The “S” Word: Sports Hernia Surgery
In the medical world, there’s a word that patients often don’t like to hear. It starts with an S – surgery. When most athletes hear a doctor suggest a procedure, it’s anything but a relief. The very idea of surgery is often a scary one, associated with pain, lasting consequences and long recovery. But for athletes diagnosed with a sports hernia injury, usually their reaction is just the opposite. Why?
Sports hernia injuries are complex, deep tissue tears. They can be hard to treat, and even harder to diagnose. Common treatments include rest and physical therapy. But with the expertise of specialists like Dr. Brown, there is another option.
Sports hernia repair surgery is becoming more and more common, and for good reason. It’s fast, safe, effective, and can cut down on recovery time. Often, physical therapy and rest can help affected athletes overcome the symptoms of a sports hernia, but not the underlying cause. The tear in the muscle is the root of the problem, and without repairing that tissue, the injury cannot heal effectively.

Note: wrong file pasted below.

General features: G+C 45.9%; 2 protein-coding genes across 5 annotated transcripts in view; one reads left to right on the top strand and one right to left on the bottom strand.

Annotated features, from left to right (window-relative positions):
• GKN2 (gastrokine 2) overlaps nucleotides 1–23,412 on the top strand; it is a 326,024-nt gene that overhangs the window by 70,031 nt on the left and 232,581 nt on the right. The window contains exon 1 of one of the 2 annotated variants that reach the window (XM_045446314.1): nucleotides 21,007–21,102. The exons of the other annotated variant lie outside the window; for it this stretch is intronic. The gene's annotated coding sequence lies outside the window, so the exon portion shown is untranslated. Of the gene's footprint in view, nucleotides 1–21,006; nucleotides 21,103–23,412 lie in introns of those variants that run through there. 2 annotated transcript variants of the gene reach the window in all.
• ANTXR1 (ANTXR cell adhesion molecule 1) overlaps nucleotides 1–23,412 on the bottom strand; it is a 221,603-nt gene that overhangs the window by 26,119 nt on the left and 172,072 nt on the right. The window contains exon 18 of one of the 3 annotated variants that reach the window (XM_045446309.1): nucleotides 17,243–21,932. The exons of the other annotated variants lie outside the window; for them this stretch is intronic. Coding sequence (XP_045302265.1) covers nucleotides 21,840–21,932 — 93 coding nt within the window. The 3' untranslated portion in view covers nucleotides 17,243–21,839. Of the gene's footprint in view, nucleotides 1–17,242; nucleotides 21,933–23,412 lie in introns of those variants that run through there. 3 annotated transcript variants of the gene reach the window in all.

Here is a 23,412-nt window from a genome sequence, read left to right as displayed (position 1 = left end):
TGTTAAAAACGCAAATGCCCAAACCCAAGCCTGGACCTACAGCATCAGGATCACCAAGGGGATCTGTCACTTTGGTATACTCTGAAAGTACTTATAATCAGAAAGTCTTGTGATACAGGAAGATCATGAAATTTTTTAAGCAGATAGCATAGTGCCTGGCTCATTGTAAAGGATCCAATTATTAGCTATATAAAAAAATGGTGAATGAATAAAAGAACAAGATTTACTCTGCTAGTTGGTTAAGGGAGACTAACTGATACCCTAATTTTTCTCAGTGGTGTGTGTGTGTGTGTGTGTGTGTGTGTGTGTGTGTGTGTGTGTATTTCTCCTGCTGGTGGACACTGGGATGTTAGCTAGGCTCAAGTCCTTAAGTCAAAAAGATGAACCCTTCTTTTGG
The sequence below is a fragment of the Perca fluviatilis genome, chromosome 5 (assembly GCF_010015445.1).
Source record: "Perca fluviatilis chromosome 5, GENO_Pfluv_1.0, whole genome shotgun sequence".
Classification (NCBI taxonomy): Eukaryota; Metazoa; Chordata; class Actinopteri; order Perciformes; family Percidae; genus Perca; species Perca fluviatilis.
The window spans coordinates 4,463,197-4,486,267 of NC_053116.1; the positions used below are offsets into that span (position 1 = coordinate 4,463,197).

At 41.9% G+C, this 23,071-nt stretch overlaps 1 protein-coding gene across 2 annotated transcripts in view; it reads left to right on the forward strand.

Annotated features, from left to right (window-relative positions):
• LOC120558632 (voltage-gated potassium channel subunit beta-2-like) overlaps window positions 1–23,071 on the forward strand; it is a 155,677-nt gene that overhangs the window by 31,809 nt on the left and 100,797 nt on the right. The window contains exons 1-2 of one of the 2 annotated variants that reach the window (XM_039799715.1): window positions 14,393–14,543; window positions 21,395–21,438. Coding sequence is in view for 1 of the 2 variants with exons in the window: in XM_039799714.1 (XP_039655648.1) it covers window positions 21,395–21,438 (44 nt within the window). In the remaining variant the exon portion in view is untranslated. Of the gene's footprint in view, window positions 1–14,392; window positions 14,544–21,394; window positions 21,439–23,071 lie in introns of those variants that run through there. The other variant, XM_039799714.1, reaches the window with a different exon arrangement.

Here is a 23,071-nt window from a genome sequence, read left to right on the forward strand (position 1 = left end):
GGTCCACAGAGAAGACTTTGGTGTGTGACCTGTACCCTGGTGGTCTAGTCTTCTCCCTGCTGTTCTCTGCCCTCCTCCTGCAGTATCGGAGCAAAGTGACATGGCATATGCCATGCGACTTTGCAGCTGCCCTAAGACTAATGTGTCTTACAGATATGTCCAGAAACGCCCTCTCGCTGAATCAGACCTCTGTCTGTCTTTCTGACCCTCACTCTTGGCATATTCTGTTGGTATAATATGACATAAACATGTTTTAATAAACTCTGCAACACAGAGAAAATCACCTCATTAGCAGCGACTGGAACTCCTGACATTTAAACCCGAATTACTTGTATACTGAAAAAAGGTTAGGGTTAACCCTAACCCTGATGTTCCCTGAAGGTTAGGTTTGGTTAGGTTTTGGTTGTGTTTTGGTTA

Even with extensive physical therapy, pain can persist. In fact, the most common symptom of a sports hernia is a chronic, aching pain. While it may subside with rest, sports hernia pain comes back with a bite once an athlete returns to a normal routine. This is why surgery, a more direct approach, if often the most effective treatment. Repairing the tear gets right to the root of the problem and allows the athlete to start recovering as quickly as possible.
An experienced sports hernia specialist like Dr. William Brown is very familiar with the procedure, and can help an athlete decide whether surgery is the best option. It is often combined with physical therapy and rest, packing a triple punch. While treatment does depend on the severity of the injury, it’s important to be open to all options to find the best path toward recovery.
So after you’ve received a sports hernia diagnosis and hear the word “surgery,” don’t shudder. Under the care of a specialist like Dr. Brown, surgery may be the perfect approach to repairing your injury.